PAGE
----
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I was driving to the Las Vegas Bowl Saturday and given I was in no rush to get out to Sam Boyd Stadium for its football farewell, I decided to take the streets rather than the freeway.

During my journey, I passed by the Las Vegas Rescue Mission. On the roof is a sign in the form of a cross that says “Jesus Saves.” Every time I see that sign, I think of the famous words echoed throughout New England during the early 1970s — “Jesus saves … and Espo scores on the rebound” an ode to Boston Bruins legend and hockey Hall of Famer Phil Esposito. 

Outside the mission, there were a few down-on-their-luck folks standing around, perhaps waiting for the doors to open to grab supper on a chilly but not oppressively cold afternoon on the first day of winter.

It got me thinking.

It’s Christmas. Many of us are fortunate to have a good life. I know I am in the majority of those who are fortunate to have my health, have a good job, have a loving family and great friends in my small universe. I am blessed with awesome co-workers here at Gaming Today who I have great admiration and respect for.

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But then I took another glance in my rear-view mirror as I continued on West Bonanza Road and saw those homeless folks. I don’t know their stories, but something inside of me would love to know. Were they successful and one day society dealt them a bad hand? Were they always battling poverty and running uphill in their lives? Did they come to Las Vegas from elsewhere in hopes of turning things around and haven’t quite been able to? Have they given up and have accepted their fate, be it as it may?

If you’ve lived here for any length of time, you know how giving a community Las Vegas is. Whether it’s donating to a toy drive or a sweater drive or making a financial contribution to a local charity, this is a city that never fails to look after its residents.

Chet Buchanan, the popular local morning drive DJ who annually climbs a 30-foot scaffold to bring awareness and exposure to KLUC radio’s toy drive, said last Friday there had been thousands of bicycles donated and 41 semitrailers filled with toys for underprivileged kids in our community who will have at least something under their tree Christmas Day. Goodie Two Shoes, a local charity that provides footwear for children, had thousands of pairs of shoes, sneakers, boots and other footwear donated.

And on and on it goes. The Golden Knights do their part. So do the Raiders. UNLV student-athletes visit hospitals. All over the valley, toys, clothes, food, gift cards and money are collected to help those in need.

And for those of you who don’t live here, you’d be surprised at the number of people in Las Vegas who are in need. Like many major cities in North America, and I include Canada when I say this, having seen firsthand the many sleeping on the streets in Vancouver, Winnipeg, Edmonton, Toronto and Ottawa, that nation’s capital, Las Vegas is dealing with a huge homeless problem.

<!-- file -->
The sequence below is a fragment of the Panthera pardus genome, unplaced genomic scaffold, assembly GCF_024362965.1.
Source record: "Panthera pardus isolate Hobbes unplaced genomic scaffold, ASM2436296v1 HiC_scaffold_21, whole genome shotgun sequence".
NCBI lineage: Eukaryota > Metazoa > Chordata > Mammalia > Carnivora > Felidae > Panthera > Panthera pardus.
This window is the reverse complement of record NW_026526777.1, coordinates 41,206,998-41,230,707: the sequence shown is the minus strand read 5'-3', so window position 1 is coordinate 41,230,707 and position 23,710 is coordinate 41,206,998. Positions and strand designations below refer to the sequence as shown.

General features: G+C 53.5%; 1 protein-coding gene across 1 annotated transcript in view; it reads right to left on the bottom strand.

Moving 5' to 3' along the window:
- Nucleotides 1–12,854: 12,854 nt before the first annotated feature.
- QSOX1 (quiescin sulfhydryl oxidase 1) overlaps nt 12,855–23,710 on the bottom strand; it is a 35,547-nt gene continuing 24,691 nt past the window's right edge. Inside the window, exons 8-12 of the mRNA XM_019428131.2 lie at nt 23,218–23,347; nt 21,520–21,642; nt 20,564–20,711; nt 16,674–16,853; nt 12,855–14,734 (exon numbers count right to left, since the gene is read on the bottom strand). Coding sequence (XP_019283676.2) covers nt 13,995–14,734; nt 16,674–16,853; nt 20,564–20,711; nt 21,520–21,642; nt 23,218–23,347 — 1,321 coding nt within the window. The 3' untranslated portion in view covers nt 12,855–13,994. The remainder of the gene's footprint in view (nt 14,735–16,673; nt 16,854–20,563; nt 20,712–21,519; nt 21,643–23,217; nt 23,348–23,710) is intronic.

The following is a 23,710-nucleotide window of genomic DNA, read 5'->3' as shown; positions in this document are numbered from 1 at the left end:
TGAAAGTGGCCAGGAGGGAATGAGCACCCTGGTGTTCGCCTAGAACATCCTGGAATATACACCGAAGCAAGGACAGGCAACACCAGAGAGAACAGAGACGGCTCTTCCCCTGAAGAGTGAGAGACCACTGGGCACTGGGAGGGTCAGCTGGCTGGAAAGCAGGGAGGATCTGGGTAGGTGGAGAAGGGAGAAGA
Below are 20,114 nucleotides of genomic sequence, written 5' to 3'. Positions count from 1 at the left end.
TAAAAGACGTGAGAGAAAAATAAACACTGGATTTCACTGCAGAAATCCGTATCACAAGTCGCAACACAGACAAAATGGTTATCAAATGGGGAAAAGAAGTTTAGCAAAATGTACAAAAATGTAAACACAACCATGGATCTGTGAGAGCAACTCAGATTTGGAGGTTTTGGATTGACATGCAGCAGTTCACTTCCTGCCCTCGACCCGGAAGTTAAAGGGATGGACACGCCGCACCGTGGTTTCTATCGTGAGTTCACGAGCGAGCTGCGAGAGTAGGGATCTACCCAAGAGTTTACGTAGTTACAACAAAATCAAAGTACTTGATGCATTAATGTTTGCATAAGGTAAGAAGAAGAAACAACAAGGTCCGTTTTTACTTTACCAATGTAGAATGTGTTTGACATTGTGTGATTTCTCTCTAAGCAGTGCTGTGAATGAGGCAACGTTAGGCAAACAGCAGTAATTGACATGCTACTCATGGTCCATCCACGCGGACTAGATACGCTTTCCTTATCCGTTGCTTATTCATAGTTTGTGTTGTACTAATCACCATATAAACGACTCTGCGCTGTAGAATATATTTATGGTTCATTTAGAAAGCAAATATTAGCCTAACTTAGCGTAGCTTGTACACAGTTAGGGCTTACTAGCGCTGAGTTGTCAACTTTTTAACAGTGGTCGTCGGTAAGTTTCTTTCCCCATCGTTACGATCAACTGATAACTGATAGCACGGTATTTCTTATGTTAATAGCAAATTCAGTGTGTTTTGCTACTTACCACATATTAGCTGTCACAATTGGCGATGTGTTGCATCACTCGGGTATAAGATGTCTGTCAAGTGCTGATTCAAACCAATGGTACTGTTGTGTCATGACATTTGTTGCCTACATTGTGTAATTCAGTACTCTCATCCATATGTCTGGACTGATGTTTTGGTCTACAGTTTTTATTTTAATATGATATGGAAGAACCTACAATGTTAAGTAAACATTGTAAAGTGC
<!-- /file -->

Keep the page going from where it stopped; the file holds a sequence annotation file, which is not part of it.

People lack the ability to find affordable housing. So they improvise. My friend and former Review-Journal colleague John L. Smith recently wrote in the Huffington Post about 300-plus people who live underground in diversion tunnels meant to take the rainwater during our monsoon season and send it away from the streets to avoid flooding.

Another former R-J colleague, Briana Erickson, recently wrote about a man who lives in an abandoned mine near Boulder City. He was once a very successful person who fell upon hard times and he has no desire to climb back up the mountain again, so he lives underground too.

You read these stories and it breaks your heart. Yes, some of the damage is self-inflicted — drugs, alcohol, gambling, a relationship gone bad — and some of it is due to falling through society’s cracks. But sometimes we forget that they’re human beings too and I’m sure if they could get off the streets, out of the tunnels and mines, they would.

However, I’m sure there are some who don’t want to get off the streets. They’ve become conditioned to live their lives that way and they have accepted their fate.

So as you enjoy the holidays, watching the NBA, trying to get your wagers home, take a minute and think about the less fortunate, especially the kids who are in a predicament not of their own making. And maybe open up your wallet and get on the computer and make a small donation to Catholic Charities, the Salvation Army or any number of organizations whose good work extends beyond Christmas and goes on the other 364 days of the year.

Trust me, it’ll leave you with a good feeling inside.

On behalf of myself, our owner Bill Paulos, our general manager and managing editor Howard Barish and the entire GT family, a very Merry Christmas. Happy Hanukkah and Happy Kwanza to you and your family.

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About the Author

Steve Carp

Steve Carp is a six-time Nevada Sportswriter of the Year. A 30-year veteran of the Las Vegas sports journalism scene, he covered the Vegas Golden Knights for the Las Vegas Review-Journal from 2015-2018.

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